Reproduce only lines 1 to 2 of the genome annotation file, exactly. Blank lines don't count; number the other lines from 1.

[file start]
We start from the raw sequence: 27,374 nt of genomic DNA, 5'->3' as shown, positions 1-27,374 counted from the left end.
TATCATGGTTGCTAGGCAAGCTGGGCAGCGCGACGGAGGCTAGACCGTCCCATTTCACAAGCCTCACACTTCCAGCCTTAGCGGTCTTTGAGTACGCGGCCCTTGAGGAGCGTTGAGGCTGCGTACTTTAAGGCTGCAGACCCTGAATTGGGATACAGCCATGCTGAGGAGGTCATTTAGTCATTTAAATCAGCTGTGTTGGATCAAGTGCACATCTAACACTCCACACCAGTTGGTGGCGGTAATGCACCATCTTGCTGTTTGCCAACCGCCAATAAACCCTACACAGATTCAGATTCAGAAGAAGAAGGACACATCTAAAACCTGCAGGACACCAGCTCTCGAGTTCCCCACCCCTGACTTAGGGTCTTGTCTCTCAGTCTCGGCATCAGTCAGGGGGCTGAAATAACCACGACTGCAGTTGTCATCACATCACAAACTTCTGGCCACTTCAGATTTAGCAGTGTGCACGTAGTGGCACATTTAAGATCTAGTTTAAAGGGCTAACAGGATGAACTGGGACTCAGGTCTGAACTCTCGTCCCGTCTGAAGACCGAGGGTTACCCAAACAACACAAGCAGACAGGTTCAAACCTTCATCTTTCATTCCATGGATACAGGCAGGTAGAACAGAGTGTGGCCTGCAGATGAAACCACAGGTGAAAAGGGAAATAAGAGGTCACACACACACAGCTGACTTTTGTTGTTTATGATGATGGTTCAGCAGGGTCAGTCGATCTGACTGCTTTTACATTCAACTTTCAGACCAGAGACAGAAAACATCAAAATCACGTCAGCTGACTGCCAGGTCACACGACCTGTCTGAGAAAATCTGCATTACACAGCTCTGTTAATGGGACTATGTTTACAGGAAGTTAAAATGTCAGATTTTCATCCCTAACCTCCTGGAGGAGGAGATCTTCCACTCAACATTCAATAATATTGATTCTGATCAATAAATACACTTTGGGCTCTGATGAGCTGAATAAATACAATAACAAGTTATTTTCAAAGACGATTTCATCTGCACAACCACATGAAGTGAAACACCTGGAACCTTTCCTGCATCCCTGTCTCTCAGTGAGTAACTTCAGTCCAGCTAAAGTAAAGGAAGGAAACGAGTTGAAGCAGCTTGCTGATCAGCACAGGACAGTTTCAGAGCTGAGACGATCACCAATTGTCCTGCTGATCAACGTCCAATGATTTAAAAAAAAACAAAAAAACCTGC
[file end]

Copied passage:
We start from the raw sequence: 27,374 nt of genomic DNA, 5'->3' as shown, positions 1-27,374 counted from the left end.
TATCATGGTTGCTAGGCAAGCTGGGCAGCGCGACGGAGGCTAGACCGTCCCATTTCACAAGCCTCACACTTCCAGCCTTAGCGGTCTTTGAGTACGCGGCCCTTGAGGAGCGTTGAGGCTGCGTACTTTAAGGCTGCAGACCCTGAATTGGGATACAGCCATGCTGAGGAGGTCATTTAGTCATTTAAATCAGCTGTGTTGGATCAAGTGCACATCTAACACTCCACACCAGTTGGTGGCGGTAATGCACCATCTTGCTGTTTGCCAACCGCCAATAAACCCTACACAGATTCAGATTCAGAAGAAGAAGGACACATCTAAAACCTGCAGGACACCAGCTCTCGAGTTCCCCACCCCTGACTTAGGGTCTTGTCTCTCAGTCTCGGCATCAGTCAGGGGGCTGAAATAACCACGACTGCAGTTGTCATCACATCACAAACTTCTGGCCACTTCAGATTTAGCAGTGTGCACGTAGTGGCACATTTAAGATCTAGTTTAAAGGGCTAACAGGATGAACTGGGACTCAGGTCTGAACTCTCGTCCCGTCTGAAGACCGAGGGTTACCCAAACAACACAAGCAGACAGGTTCAAACCTTCATCTTTCATTCCATGGATACAGGCAGGTAGAACAGAGTGTGGCCTGCAGATGAAACCACAGGTGAAAAGGGAAATAAGAGGTCACACACACACAGCTGACTTTTGTTGTTTATGATGATGGTTCAGCAGGGTCAGTCGATCTGACTGCTTTTACATTCAACTTTCAGACCAGAGACAGAAAACATCAAAATCACGTCAGCTGACTGCCAGGTCACACGACCTGTCTGAGAAAATCTGCATTACACAGCTCTGTTAATGGGACTATGTTTACAGGAAGTTAAAATGTCAGATTTTCATCCCTAACCTCCTGGAGGAGGAGATCTTCCACTCAACATTCAATAATATTGATTCTGATCAATAAATACACTTTGGGCTCTGATGAGCTGAATAAATACAATAACAAGTTATTTTCAAAGACGATTTCATCTGCACAACCACATGAAGTGAAACACCTGGAACCTTTCCTGCATCCCTGTCTCTCAGTGAGTAACTTCAGTCCAGCTAAAGTAAAGGAAGGAAACGAGTTGAAGCAGCTTGCTGATCAGCACAGGACAGTTTCAGAGCTGAGACGATCACCAATTGTCCTGCTGATCAACGTCCAATGATTTAAAAAAAAACAAAAAAACCTGC